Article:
Living organisms such as Birds, Mammals, Amphibians, Reptiles, Invertebrates, Plants and Trees along with non-living features of an area such as climate, weather, soil and water together form an ecosystem.  Ecology is the study of how theses living organisms interact within the non-living features of the ecosystem.  The State of Maine has a land area of over 22 million acres that stretches 3 degrees of latitude from south to north and changes in elevation from sea-level along the Atlantic coastline to 5,267 feet at the peak of Mount Katahdin.

Maine’s geographical boundaries support diverse ecosystems ranging from tide-pools to tundra, fresh water lakes and rivers to forests, and Pine Barrens to peat bogs.  Within any of these areas are many different smaller groups of plants and trees that are called communities.  Birds and other animals are adapted to use these ecosystems to meet their habitat needs.

For example, Red Squirrels feed on conifer cones whereas Gray Squirrels eat nuts so you would then know from their habitat needs which ecosystem each would be more likely to be found in.  Both species of squirrels are found throughout a large part of the State, but not everywhere since favored food sources do not grow everywhere because of limitations such as climate and soil.

Maine supports a large number of Marine Invertebrates that rely on a habitat of salt water such as snails and crabs, and other invertebrates such as the Black Fly that needs a habitat of running fresh water.  These non-living features support living organisms that further support larger animals which prey upon them.  The food chain is one basic part of an ecosystem that transfers energy from the plants and phytoplankton up through feeding levels of herbivores and then to carnivores and at various stages decomposition of plants and animals return inorganic matter back into the ecosystem to be recycled.  The food chain maintains the overall health of the living organisms through the consumption of pests and weaker animals that minimize disease and overpopulation which can lead to unhealthy ecosystems.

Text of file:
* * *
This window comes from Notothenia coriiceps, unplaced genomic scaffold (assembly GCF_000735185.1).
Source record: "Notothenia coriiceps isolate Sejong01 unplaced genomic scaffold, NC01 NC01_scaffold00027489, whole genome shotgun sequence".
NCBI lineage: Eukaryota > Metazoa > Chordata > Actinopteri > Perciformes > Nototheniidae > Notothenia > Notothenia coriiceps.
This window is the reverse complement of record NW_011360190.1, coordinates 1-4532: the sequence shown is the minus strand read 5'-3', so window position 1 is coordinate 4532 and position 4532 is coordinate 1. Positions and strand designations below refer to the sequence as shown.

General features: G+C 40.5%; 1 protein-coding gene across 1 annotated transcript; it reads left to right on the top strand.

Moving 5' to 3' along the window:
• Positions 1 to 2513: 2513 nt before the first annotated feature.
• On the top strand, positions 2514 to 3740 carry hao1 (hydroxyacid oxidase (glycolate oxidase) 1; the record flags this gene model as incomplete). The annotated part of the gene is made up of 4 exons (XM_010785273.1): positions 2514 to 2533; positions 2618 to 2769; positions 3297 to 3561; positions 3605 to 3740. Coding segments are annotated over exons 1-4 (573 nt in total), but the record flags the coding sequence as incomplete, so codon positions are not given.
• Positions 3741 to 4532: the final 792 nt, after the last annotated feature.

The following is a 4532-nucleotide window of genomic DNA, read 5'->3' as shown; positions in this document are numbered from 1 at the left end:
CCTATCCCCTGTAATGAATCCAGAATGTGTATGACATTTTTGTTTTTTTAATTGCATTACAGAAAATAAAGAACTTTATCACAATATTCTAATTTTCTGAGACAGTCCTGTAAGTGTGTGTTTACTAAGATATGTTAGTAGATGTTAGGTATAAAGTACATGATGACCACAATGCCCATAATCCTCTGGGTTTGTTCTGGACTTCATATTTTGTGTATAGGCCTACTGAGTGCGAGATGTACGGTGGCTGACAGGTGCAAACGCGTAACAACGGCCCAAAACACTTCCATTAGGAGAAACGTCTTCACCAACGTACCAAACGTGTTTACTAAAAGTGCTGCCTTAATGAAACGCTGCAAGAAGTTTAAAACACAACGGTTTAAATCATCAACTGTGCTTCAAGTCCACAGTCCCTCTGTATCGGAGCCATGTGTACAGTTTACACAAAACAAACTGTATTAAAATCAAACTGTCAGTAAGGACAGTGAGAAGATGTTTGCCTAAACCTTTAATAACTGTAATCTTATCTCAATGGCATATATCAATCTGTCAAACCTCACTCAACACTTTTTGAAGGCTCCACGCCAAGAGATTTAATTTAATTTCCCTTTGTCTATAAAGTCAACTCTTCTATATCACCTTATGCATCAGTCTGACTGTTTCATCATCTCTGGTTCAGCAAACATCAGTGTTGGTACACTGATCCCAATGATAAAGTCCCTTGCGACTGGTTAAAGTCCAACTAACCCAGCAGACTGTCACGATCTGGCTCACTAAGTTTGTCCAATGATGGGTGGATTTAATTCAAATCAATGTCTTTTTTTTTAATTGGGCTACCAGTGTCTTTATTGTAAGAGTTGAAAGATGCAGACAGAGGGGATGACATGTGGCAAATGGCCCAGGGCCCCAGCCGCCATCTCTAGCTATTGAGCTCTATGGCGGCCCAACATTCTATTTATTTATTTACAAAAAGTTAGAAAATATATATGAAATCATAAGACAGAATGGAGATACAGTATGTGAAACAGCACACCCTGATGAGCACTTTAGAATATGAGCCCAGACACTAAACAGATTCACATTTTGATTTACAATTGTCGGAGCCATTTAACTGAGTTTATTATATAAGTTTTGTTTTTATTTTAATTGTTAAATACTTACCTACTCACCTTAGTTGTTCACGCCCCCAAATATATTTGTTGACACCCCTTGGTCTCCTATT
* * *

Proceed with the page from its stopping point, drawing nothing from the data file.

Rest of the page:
One way of defining ecosystems is to determine the type of forest trees or lack thereof.  In the State of Maine there are 3 distinct forested areas:

Northern Hardwood – Spruce mixed Forests typical of the Northeast Mixed Forest, Acadia and the Canadian Maritimes.  This area experiences cooler growing season temperatures due to latitude and proximity to the ocean with poorly drained soils.

Spruce-fir and Northern Hardwood Forests typical of New England Mixed Forested Mountain areas where conifers dominate the wet lowlands and Hardwoods dominate the dry high elevation ridges leading up to mountain summits.  This area typically receives significant snowfall and experiences colder temperatures throughout the winter months.

Broadleaf Forest in the southwest and coastal area typical of the Eastern Seaboard where temperatures are more moderate and soils provide better drainage.

There are 24 Ecosystems found within Forests, Open Uplands, Peatlands, Freshwater Shorelines and Tidal areas.  Features of these Ecosystems are found here…

These ecosystems further support 104 Natural Communities of which features of the Natural Communities of Plants and Trees are found here…


A Key to determining Natural Community Types are found here…

The Maine Natural Areas Program (MNAP) is part of the Maine Department of Conservation which oversees the conservation of Maine’s diverse and unique ecological diversity.  They provide extensive resource information including both online and print publications such as Natural Landscapes of Maine by Susan Gawler and Andrew Cutko that can be found here…..


A terrific resource that explains the science of the underlying history of Maine’s forested landscape is The Changing Nature of the Maine Woods by Andrew M Barton with Alan S. White and Charles V. Cogbill that can be purchased here…..

An excellent resource offering insight to Maine’s ecosystems through the formation of the geological and soil base is Roadside Geology of Maine by D.W. Caldwell that can be purchased here…..